The Centers for Medicare & Medicaid Services today proposed to update hospital outpatient prospective payment system rates by 1.25% in calendar year 2019 compared to CY 2018. In addition, the rule includes several “site-neutral” payment policy proposals. First, CMS would reduce the payment rate for hospital outpatient clinic visits provided at off-campus provider-based departments to 40% of the OPPS rate, regardless of whether the PBD is considered to be grandfathered under Section 603 of the Bipartisan Budget Act of 2015. The clinic visit is the most commonly billed service under the OPPS, and CMS estimates that this would reduce Medicare expenditures by $760 million for 2019. CMS also proposes to modify its policy regarding grandfathered PBDs that expand the families of services they offer. Specifically, if a grandfathered off-campus PBD adds a new service from a clinical family from which it did not previously furnish services, those services would be paid a site-neutral rate of 40% of the OPPS rate.
CMS also would change its 340B and other drug payment policies. Specifically, the agency proposes to extend the Average Sale Price minus 22.5% payment rate for drugs acquired under the 340B program to those 340B drugs furnished in non-grandfathered PBDs. Further, CMS proposes to pay for separately payable biosimilars acquired under the 340B program at a rate of ASP minus 22.5% of the biosimilar’s own ASP rather than ASP minus 22.5% of the reference product’s ASP. In addition, the agency would pay for new drugs and biological products at a rate of the wholesale acquisition cost plus 3%, instead of WAC plus 6%, before ASP data is available.
Among other changes, CMS also demonstrates its commitment to its Meaningful Measures initiative by proposing to remove 10 measures from the Outpatient Quality Reporting Program; one would be removed for CY 2020 and nine beginning with CY 2021. AHA members will receive a Special Bulletin with further details tomorrow. Comments on the proposed rule are due Sept. 24.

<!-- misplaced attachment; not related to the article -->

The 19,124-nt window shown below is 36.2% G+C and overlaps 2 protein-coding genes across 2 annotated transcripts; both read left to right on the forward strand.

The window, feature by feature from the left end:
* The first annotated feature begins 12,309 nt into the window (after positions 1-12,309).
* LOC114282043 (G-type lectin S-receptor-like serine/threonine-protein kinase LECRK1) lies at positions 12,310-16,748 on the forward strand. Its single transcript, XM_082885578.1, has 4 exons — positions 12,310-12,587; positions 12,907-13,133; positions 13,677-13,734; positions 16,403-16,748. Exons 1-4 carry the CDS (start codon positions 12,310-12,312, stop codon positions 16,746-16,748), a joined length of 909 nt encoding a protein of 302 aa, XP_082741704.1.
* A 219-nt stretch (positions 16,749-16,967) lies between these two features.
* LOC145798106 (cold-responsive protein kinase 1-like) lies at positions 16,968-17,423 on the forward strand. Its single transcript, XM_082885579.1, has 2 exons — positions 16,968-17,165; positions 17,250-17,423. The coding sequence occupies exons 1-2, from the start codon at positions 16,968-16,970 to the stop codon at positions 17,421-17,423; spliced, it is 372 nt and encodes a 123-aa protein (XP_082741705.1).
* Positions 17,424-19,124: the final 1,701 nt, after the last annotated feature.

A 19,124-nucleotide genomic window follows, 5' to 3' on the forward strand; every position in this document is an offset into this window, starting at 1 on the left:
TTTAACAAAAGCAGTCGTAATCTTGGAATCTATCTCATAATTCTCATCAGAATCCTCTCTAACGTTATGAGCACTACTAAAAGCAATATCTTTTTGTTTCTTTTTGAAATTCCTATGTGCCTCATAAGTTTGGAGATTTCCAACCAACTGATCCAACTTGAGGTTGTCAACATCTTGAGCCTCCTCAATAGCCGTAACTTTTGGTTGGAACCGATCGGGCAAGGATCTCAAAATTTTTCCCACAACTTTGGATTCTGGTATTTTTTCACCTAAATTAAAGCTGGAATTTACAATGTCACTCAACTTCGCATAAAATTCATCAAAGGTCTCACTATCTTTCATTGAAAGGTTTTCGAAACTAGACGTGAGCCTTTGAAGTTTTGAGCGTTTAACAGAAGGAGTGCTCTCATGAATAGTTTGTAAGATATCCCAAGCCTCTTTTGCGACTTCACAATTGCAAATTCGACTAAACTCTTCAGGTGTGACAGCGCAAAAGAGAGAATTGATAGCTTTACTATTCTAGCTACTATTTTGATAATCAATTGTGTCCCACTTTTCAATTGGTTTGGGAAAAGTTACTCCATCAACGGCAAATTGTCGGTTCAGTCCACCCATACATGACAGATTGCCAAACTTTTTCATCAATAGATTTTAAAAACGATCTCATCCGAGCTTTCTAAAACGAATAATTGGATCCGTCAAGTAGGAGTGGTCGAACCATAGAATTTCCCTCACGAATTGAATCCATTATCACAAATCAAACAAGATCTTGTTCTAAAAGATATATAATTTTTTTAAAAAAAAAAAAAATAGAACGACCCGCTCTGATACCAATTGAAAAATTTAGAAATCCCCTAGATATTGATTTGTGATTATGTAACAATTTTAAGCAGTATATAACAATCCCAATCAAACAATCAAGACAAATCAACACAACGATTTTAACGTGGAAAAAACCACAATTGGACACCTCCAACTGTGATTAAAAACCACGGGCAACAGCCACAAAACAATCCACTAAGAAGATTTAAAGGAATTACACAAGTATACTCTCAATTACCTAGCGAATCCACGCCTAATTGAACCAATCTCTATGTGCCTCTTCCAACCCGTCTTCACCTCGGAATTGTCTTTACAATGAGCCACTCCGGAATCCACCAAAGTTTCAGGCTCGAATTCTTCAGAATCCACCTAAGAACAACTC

“With today’s proposed rule, CMS has once again showed a lack of understanding about the reality in which hospitals and health systems operate daily to serve the needs of their communities,” said AHA Executive Vice President Tom Nickels. “CMS has misconstrued Congressional intent with its proposal to cut payments for hospital clinic services in certain outpatients departments. In 2015, Congress clearly intended to provide current off-campus hospital clinics with the existing outpatient payment rate in recognition of the critical role they play in their communities. But CMS’s proposal runs counter to this and will instead impede access to care for the most vulnerable patients. … CMS also stepped up its assault on 340B hospitals that serve vulnerable communities by expanding last year’s nearly 30% cut to outpatient drug payments to a significant number of additional hospital outpatient departments and life-saving drugs. These, like the previous cuts to a program that requires no federal contributions but instead relies on discounts required of drug companies, exceed CMS’s statutory authority and remain subject to legal challenge.”